Quite so. For crimes committed against one group of people (those who have already lost and vacated their homes) a second, unrelated group of people will be "saved" (definitio­n of "saved" to be determined at a later date). Deal is to be brokered by unnamed set of AGs from states unknown for reasons of their own (also unknown). Will the deal, which may not be struck for a very long time, bleed of its own accord to other TBTF banks and the remaining 46 states? Who the f knows? Yes, this restores my faith in America utterly.
40 minutes ago (9:35 AM)
can anybody remember the last time a millionair­e got the death penalty?
42 minutes ago (9:33 AM)
try robbing a bank and see if you get the same deal when caught
43 minutes ago (9:32 AM)
What branch is doing the negotiatin­g? Judicial? Legislativ­e? Perhaps thee E X E C U T I V E... in the form of secret offshore accounts? WHAT is going on?!
48 minutes ago (9:28 AM)
For three years we have been trying to negotiate with BOA for my 83Y/O Mother-in Law. BOA has continual played a stall game and requested over and over the same informatio­n that was provided on day one. They finally began the Forclosure process and filing a year ago. Our Attny files suit for wrongdoing when they offered the same deal we requested two years before, but ow they tacked on fees, process costs, additional interest which make the agreement lopsided. They should be prosecuted and We should have the right to persue them in court. Immunity is a bad deal for those who are fighting the bank. We eould love to get another mortgage away from BOA, but they have destroyed the credit of decent people who were willing to work with them.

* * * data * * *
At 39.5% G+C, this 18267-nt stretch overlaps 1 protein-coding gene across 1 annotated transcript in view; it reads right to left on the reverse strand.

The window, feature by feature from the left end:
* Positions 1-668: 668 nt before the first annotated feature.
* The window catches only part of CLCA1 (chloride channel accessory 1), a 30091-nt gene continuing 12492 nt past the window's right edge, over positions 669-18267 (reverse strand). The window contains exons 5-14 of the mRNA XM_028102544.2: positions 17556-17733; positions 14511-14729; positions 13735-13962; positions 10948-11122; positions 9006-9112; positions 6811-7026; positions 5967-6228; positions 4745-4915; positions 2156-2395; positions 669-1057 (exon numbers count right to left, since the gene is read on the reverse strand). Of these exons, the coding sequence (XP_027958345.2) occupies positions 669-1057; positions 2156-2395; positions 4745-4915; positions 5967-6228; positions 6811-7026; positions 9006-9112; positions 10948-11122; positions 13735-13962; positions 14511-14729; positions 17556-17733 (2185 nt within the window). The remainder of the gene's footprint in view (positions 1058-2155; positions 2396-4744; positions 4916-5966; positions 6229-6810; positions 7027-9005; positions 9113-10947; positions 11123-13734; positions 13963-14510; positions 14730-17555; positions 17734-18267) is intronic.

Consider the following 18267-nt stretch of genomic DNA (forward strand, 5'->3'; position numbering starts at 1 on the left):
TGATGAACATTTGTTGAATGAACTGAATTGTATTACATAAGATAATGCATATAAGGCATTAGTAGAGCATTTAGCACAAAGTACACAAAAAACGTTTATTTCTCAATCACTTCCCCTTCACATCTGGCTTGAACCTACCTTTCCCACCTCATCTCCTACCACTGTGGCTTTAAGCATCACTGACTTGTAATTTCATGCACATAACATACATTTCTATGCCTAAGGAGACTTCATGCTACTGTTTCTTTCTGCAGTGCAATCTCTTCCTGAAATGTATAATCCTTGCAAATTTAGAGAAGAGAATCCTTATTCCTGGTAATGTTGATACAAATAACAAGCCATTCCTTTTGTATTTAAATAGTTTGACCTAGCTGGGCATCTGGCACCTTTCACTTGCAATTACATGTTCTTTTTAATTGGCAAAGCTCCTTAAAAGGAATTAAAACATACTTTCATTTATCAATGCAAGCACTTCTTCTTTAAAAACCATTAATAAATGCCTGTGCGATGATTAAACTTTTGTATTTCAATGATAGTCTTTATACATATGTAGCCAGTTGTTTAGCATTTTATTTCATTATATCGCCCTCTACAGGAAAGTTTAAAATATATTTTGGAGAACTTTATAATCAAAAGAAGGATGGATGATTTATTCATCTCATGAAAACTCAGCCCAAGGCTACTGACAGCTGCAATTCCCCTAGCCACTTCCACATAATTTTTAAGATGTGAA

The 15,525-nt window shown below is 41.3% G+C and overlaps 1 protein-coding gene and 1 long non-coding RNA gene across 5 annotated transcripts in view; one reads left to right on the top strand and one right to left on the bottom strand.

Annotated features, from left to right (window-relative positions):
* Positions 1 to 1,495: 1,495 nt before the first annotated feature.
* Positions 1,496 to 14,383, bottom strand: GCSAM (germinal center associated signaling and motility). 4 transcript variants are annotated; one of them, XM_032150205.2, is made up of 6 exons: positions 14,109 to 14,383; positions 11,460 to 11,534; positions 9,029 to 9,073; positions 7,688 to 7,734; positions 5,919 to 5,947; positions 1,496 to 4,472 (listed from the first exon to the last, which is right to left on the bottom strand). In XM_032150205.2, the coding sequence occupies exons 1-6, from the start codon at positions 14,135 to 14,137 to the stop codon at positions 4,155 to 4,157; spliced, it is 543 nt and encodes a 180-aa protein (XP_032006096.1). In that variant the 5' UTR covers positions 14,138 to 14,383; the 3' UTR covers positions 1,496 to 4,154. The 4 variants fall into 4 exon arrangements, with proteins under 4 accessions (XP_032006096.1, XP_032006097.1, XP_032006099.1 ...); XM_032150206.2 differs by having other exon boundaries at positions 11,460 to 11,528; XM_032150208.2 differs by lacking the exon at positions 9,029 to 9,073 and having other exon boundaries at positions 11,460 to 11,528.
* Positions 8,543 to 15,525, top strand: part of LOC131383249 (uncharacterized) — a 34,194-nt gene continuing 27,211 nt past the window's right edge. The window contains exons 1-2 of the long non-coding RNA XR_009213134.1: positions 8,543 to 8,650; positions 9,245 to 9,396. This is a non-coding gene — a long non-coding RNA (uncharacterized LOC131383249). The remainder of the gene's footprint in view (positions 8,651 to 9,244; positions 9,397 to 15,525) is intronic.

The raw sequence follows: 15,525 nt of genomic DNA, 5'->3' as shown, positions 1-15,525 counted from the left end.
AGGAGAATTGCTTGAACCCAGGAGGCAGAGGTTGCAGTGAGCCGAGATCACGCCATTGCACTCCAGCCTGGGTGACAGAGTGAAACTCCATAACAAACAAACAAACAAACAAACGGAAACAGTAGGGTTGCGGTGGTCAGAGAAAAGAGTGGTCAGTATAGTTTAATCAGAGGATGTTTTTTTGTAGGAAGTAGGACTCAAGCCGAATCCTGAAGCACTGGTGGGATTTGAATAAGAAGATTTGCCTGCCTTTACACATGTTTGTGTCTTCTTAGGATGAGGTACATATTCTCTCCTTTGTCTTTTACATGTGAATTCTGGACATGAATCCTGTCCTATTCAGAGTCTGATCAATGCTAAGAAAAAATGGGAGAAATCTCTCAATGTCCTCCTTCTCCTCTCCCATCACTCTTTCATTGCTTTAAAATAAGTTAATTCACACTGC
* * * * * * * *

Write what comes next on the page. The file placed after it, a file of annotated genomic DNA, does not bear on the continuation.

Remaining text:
thinker, photojournalist, humanitarian
6 minutes ago (10:09 AM)
Ask your attorney where thousands of people can go to dispute this mess and meetings of negotiatio­ns in unknown locations with unknown people.
May reason, not treason, rule the day
50 minutes ago (9:26 AM)
So the consumer gets hurt, the banks make oodles of money, they pay a token fine to the government and the consumer is never compensate­d?

No justice that I can see.

I'd rather see a one month payment across the board for every mortgage holder. Paid from the huge bonuses that the bankers paid themselves­.
thinker, photojournalist, humanitarian
5 minutes ago (10:10 AM)
They can also, provide one huge check to all the people they robbed. They know who they are. Take out the list and print the checks. This way, there will not be a need to depend on some government agency to spread the money to whom?
53 minutes ago (9:23 AM)
If you think about it, this all started almost 20 years ago when they let banks cross state lines. Banks and financial institutio­ns were being mis-manage­d then. Larger financial stable banks were bailing out and merging with these banks. Somehow the mis-manage­ment never stopped and now look at the pickle were in. And yet these same managers are getting multi-mill­ion dollar bonuses for bad preformanc­e. Go figure!
53 minutes ago (9:22 AM)
Whats to negotiate?
57 minutes ago (9:18 AM)
You can be absolutely sure that any "deal" will be to the pure advantage of the Banks and nobody else. They will, as they always do, fill the agreement with words like "may be available"­, "May be eligible", "Some kind of relief", etc. And the BANK will decide. And the bank cannot decide to do anything that would not increase the bank's profit. (It is in the Charter). 
After this recent Budget, Deficit, Spending "deal", better watch out! Average time to get a modificati­on which is totally conforming to government and bank guidelines - 26 months NOW.
59 minutes ago (9:16 AM)
when I was young I asked my priest how to get to heaven and still protect yourself form all the evil in the world, he told me what God told his children – you are sheep amongst wolves, be wise as serpents yet innocent as doves.” --- Gone Baby Gone -- ( From Matthew 10: 16 ? )